Hungarian Prime Minister Viktor Orban announced on 26 August that the country is planning to build a second fence on its southern border with Serbia that would effectively enable it to keep out any major new wave of migrants.
Orban told public radio that the new barrier, which is to be built alongside the existing one, would strengthen defences to respond if Turkey’s policy on migration changed, adding that if that occurred, hundreds of thousands could appear at Hungary’s border. He noted that “technical planning is under way to erect a more massive defence system next to the existing line of defence, which was built quickly (last year).” Orban also disclosed that Hungary had to prepare for the eventuality of a deal between Turkey and the European Union (EU) to clamp down on migration into Europe via the Balkans unravelling, adding, “then if it does not work with nice words, we will have to stop them with force, and we will do so.” He also indicated that Hungary would increase its police presence to 47,000 from 44,000, of which 3,000 will be constantly deployed on the southern border.
A razor-wire fence built along Hungary’s southern border with Serbia and Croatia has sharply reduced the flow of migrants. Last year, hundreds of thousands of migrants moved up from the Balkans towards northern Europe. That flow however has since been reduced to no more than a steady trickle.
Under the existing agreement between Turkey and the EU, Turkey has agreed to help stem the tide of illegal migrants into the bloc in exchange for aid and visa-free travel for Turkish nationals. Turkish President Tayyip Erdogan however has repeatedly stated that European leader are not living up to their side of the pact.
On Friday, Orban and other prime ministers of Central European EU member states, the Visegrad countries, met in Warsaw along with German Chancellor Angela Merkel. Orban stated that the task for politicians was to change a decision by the EU to let in migrants and distribute them based on quotas among member states. Oran stated that “the question is whether Angela Merkel will be willing to change this flawed Brussels decision together with us. Whether she is willing to fight with us for this, or not.” Hunger is due to hold a referendum on 2 October on whether to accept any future EU quota system for resettling migrants.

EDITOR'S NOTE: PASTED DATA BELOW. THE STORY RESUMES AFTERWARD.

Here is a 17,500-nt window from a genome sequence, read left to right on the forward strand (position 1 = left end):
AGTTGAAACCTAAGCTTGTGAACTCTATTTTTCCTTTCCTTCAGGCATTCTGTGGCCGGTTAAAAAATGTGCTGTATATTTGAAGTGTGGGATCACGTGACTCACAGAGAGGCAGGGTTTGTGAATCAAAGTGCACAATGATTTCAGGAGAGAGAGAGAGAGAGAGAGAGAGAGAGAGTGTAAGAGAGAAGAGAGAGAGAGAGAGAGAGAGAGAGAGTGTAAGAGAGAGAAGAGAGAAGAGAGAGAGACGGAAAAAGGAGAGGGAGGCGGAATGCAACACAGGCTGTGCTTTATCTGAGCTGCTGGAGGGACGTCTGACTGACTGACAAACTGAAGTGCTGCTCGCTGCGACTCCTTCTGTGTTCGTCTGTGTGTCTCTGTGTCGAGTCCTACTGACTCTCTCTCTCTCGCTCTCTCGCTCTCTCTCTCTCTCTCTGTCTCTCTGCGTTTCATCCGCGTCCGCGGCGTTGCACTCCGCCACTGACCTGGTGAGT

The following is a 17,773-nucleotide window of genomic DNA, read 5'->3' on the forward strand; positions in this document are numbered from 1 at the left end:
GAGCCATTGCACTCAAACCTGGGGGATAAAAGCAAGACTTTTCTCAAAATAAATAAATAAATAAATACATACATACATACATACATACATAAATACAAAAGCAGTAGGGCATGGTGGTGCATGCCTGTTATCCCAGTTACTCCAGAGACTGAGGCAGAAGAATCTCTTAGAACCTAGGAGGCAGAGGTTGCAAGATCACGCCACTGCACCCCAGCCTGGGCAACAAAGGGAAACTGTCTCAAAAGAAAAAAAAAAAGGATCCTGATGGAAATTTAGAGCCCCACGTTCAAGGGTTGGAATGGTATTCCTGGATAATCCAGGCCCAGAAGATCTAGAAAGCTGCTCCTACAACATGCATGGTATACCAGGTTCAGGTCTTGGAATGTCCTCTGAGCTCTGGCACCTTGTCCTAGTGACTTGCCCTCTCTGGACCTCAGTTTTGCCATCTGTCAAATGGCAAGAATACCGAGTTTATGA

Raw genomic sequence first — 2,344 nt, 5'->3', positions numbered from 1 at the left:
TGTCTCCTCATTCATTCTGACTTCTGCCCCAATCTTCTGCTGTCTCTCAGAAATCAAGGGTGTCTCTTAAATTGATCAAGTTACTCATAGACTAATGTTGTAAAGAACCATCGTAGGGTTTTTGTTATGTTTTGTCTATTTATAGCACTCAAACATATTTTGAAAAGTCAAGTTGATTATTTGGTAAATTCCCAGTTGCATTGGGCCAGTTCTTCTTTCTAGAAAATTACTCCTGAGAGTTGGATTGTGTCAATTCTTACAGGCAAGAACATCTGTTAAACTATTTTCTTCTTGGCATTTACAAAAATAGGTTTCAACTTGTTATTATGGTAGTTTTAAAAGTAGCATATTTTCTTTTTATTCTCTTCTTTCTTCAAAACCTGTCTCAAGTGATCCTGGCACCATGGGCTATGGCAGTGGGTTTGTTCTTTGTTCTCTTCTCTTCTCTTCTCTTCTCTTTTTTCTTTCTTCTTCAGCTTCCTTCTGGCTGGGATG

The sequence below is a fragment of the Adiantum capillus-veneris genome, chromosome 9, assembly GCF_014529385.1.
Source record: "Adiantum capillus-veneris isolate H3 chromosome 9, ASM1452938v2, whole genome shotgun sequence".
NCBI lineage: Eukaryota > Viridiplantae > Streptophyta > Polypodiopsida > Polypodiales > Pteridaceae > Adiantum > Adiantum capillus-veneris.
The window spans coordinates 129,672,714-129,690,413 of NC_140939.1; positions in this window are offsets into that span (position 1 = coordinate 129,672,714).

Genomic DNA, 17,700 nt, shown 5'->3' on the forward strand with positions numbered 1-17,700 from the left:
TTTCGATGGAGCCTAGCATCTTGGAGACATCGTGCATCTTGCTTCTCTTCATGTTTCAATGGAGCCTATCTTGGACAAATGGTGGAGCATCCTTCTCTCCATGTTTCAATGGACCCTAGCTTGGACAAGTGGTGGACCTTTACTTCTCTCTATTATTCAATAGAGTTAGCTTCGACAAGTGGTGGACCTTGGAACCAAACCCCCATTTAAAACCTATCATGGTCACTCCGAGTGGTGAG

Greece’s migration minister has told German daily Bild that the European Union (EU) needs to come up with an alternative plan for tackling migration after Turkey threatened to back out of an accord that was signed in March to help stem the influx of migrants to Europe.
Last week, Turkish Foreign Minister Mevlut Cavusoglu stated that Ankara would back out of the agreement with the EU if the bloc did not deliver the promised visa-free travel for Turks in return. The 28-nation EU is dependent on Ankara to enforce the agreement, which has been responsible for sharply cutting the number of refugees and migrants leaving Turkish shores for Greece. Along with it major financial crisis, Greece has struggled to cope with the influx, with Greek Migration Minister Yannis Mouzalas telling Bild, “we are very concerned…We need, in any case, a Plan B.” Mouzalas also called for a fairer distribution of refugees in Europe, however some countries, including Hungary and Slovakia, have objected to a proposed EU quota system for resettling migrants across the bloc.